Creating Life-Long Learners

With only about 11 channels of TV, I sometimes end up watching things I wouldn’t normally watch – today was one of those days. I found myself watching this great PBS show about two teams of teens who engineer different devices. I’m not sure if they’re time saving every episode, but this one seemed to be. It was about building a better pancake griddle. There were automatic flippers and conveyer belts – quite cool. As I was watching, I started thinking some more about a topic that was on my mind quite a few weeks ago. Here we have teens competing for a college scholarship – teens who are engaged and active learners, eagerly pursuing something they’re passionate about.

While my parents were here helping us move in, we talked a bit about my “little” brother. We were born 2.5 years apart, and were always 3 school years apart. When I was in second grade and he was in kindergarten, he would help me with my math homework. Surprisingly, he could complete my multiplication worksheets faster than I could. He, like everyone else in my family, was always reading, and frequently read to. He wrote his own stories (about Billy Czechoslovakia, and his evil twin Evil Czechoslovakia), had several alter egos, and was generally a creative and engaged kid.

Now, a sophomore in college, nothing excites him, and he’s hanging on (academically) by a thread. He’s not interested in any classes, and even courses in his proposed major study don’t seem to interest him in the slightest.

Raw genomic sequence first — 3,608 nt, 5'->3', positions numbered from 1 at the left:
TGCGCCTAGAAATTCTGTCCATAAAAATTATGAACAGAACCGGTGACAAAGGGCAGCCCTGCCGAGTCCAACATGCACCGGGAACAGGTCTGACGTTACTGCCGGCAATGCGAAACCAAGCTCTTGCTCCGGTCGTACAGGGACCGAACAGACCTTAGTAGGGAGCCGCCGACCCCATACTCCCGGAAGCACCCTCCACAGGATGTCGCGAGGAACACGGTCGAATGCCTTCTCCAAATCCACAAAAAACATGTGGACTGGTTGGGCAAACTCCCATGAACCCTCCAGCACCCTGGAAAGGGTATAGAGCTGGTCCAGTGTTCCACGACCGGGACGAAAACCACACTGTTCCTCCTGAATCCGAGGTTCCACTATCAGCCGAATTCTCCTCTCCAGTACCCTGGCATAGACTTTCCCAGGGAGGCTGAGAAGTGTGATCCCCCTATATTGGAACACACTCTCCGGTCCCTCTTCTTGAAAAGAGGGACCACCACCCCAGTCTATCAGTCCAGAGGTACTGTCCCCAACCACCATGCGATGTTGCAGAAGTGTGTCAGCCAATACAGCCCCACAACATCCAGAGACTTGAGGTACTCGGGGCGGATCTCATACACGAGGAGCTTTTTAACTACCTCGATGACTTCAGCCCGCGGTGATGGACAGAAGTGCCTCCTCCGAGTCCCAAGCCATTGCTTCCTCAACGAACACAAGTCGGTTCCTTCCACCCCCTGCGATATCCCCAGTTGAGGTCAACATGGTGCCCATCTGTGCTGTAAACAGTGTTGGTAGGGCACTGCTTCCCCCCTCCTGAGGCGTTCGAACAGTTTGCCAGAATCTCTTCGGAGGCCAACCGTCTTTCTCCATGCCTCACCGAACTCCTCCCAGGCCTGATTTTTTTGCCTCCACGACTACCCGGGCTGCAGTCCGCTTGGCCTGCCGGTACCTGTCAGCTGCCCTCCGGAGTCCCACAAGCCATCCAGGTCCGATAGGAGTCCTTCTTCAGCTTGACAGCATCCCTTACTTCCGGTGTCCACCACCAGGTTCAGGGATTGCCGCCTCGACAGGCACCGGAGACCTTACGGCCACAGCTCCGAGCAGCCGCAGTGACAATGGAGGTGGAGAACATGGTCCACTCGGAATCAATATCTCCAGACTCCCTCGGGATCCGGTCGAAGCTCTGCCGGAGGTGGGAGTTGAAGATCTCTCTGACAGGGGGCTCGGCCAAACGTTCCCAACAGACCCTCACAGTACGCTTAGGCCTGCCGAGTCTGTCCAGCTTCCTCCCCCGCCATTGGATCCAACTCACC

So, here’s the crux of my question/thought process: my brother and I were raised by the same people, in the same way, in the same educational system, and we both spent our early years enjoying learning and having many and varied interests. Now, I’m excited to learn more about so many things I can’t possibly explore them all. While I’m always finding something new that interests me, he can’t seem to find anything. Is there something in the way we were raised that possibly could have affected this? Is it simply a product of our personalities (I’m much more likely to care about what people think of me, want to do well and work hard, he’s more likely to relax and doesn’t seem to care much about other’s opinions). It seems to me though, that these changes in attitude towards learning come as children become teenagers. So, is there something we can do in middle school, high school, and even in college to create active, passionate and engaged learners, or are they simply born not made?


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